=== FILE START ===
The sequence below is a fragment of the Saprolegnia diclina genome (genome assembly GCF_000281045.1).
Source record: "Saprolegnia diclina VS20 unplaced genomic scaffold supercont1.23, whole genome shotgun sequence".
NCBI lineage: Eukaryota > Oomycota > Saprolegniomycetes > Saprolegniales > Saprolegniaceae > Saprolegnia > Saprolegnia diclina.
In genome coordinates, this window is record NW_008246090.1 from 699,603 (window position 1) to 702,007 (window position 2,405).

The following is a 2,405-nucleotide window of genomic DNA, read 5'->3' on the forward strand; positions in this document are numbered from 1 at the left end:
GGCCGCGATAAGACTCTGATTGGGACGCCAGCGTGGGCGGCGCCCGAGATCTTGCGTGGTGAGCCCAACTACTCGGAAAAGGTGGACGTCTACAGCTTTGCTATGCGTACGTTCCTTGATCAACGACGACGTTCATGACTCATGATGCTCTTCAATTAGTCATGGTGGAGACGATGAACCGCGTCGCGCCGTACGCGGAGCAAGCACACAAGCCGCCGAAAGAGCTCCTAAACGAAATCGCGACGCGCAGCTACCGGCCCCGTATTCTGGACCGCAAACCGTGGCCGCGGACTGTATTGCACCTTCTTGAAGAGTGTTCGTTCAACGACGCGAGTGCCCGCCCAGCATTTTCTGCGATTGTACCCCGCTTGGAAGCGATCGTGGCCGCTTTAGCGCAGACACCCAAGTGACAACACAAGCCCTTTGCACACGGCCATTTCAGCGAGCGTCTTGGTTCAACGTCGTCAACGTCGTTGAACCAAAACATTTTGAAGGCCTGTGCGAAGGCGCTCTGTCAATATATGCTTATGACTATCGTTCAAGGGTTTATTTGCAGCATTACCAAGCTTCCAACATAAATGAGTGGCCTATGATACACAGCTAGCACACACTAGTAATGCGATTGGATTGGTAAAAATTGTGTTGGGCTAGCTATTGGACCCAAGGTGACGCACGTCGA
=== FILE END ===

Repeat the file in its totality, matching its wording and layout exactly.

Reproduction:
The sequence below is a fragment of the Saprolegnia diclina genome (genome assembly GCF_000281045.1).
Source record: "Saprolegnia diclina VS20 unplaced genomic scaffold supercont1.23, whole genome shotgun sequence".
NCBI lineage: Eukaryota > Oomycota > Saprolegniomycetes > Saprolegniales > Saprolegniaceae > Saprolegnia > Saprolegnia diclina.
In genome coordinates, this window is record NW_008246090.1 from 699,603 (window position 1) to 702,007 (window position 2,405).

The following is a 2,405-nucleotide window of genomic DNA, read 5'->3' on the forward strand; positions in this document are numbered from 1 at the left end:
GGCCGCGATAAGACTCTGATTGGGACGCCAGCGTGGGCGGCGCCCGAGATCTTGCGTGGTGAGCCCAACTACTCGGAAAAGGTGGACGTCTACAGCTTTGCTATGCGTACGTTCCTTGATCAACGACGACGTTCATGACTCATGATGCTCTTCAATTAGTCATGGTGGAGACGATGAACCGCGTCGCGCCGTACGCGGAGCAAGCACACAAGCCGCCGAAAGAGCTCCTAAACGAAATCGCGACGCGCAGCTACCGGCCCCGTATTCTGGACCGCAAACCGTGGCCGCGGACTGTATTGCACCTTCTTGAAGAGTGTTCGTTCAACGACGCGAGTGCCCGCCCAGCATTTTCTGCGATTGTACCCCGCTTGGAAGCGATCGTGGCCGCTTTAGCGCAGACACCCAAGTGACAACACAAGCCCTTTGCACACGGCCATTTCAGCGAGCGTCTTGGTTCAACGTCGTCAACGTCGTTGAACCAAAACATTTTGAAGGCCTGTGCGAAGGCGCTCTGTCAATATATGCTTATGACTATCGTTCAAGGGTTTATTTGCAGCATTACCAAGCTTCCAACATAAATGAGTGGCCTATGATACACAGCTAGCACACACTAGTAATGCGATTGGATTGGTAAAAATTGTGTTGGGCTAGCTATTGGACCCAAGGTGACGCACGTCGA